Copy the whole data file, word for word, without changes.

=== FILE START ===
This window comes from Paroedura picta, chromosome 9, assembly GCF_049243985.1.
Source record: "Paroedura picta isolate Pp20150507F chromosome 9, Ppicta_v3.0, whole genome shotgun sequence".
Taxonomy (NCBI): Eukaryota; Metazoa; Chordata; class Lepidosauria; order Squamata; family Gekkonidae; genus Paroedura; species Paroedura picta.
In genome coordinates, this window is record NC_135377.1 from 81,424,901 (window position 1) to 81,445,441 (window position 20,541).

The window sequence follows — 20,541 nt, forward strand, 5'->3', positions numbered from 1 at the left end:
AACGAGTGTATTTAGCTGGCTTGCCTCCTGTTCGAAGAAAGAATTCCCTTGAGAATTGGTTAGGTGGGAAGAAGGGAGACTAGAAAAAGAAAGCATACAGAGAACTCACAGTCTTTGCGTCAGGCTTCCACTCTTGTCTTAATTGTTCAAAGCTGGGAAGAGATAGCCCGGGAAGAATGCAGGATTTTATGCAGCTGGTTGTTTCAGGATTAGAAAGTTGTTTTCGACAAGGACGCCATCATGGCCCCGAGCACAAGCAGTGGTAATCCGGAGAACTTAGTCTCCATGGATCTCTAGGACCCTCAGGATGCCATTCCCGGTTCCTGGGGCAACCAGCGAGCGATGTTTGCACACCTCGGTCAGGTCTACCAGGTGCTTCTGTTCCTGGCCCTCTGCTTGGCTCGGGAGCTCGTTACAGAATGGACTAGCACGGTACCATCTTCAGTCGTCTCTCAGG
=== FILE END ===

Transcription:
This window comes from Paroedura picta, chromosome 9, assembly GCF_049243985.1.
Source record: "Paroedura picta isolate Pp20150507F chromosome 9, Ppicta_v3.0, whole genome shotgun sequence".
Taxonomy (NCBI): Eukaryota; Metazoa; Chordata; class Lepidosauria; order Squamata; family Gekkonidae; genus Paroedura; species Paroedura picta.
In genome coordinates, this window is record NC_135377.1 from 81,424,901 (window position 1) to 81,445,441 (window position 20,541).

The window sequence follows — 20,541 nt, forward strand, 5'->3', positions numbered from 1 at the left end:
AACGAGTGTATTTAGCTGGCTTGCCTCCTGTTCGAAGAAAGAATTCCCTTGAGAATTGGTTAGGTGGGAAGAAGGGAGACTAGAAAAAGAAAGCATACAGAGAACTCACAGTCTTTGCGTCAGGCTTCCACTCTTGTCTTAATTGTTCAAAGCTGGGAAGAGATAGCCCGGGAAGAATGCAGGATTTTATGCAGCTGGTTGTTTCAGGATTAGAAAGTTGTTTTCGACAAGGACGCCATCATGGCCCCGAGCACAAGCAGTGGTAATCCGGAGAACTTAGTCTCCATGGATCTCTAGGACCCTCAGGATGCCATTCCCGGTTCCTGGGGCAACCAGCGAGCGATGTTTGCACACCTCGGTCAGGTCTACCAGGTGCTTCTGTTCCTGGCCCTCTGCTTGGCTCGGGAGCTCGTTACAGAATGGACTAGCACGGTACCATCTTCAGTCGTCTCTCAGG